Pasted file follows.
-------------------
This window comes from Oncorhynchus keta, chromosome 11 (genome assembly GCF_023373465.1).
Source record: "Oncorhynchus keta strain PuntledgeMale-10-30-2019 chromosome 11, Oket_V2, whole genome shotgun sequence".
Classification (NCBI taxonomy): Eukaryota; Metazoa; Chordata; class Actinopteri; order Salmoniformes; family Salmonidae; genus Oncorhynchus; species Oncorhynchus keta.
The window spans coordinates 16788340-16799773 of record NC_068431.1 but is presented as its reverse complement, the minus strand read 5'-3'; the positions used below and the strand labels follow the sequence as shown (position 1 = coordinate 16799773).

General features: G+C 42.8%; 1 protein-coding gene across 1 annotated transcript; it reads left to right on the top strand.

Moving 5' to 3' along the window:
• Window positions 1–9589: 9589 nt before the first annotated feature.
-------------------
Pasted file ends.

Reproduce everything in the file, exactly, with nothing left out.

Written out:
This window comes from Oncorhynchus keta, chromosome 11 (genome assembly GCF_023373465.1).
Source record: "Oncorhynchus keta strain PuntledgeMale-10-30-2019 chromosome 11, Oket_V2, whole genome shotgun sequence".
Classification (NCBI taxonomy): Eukaryota; Metazoa; Chordata; class Actinopteri; order Salmoniformes; family Salmonidae; genus Oncorhynchus; species Oncorhynchus keta.
The window spans coordinates 16788340-16799773 of record NC_068431.1 but is presented as its reverse complement, the minus strand read 5'-3'; the positions used below and the strand labels follow the sequence as shown (position 1 = coordinate 16799773).

General features: G+C 42.8%; 1 protein-coding gene across 1 annotated transcript; it reads left to right on the top strand.

Moving 5' to 3' along the window:
• Window positions 1–9589: 9589 nt before the first annotated feature.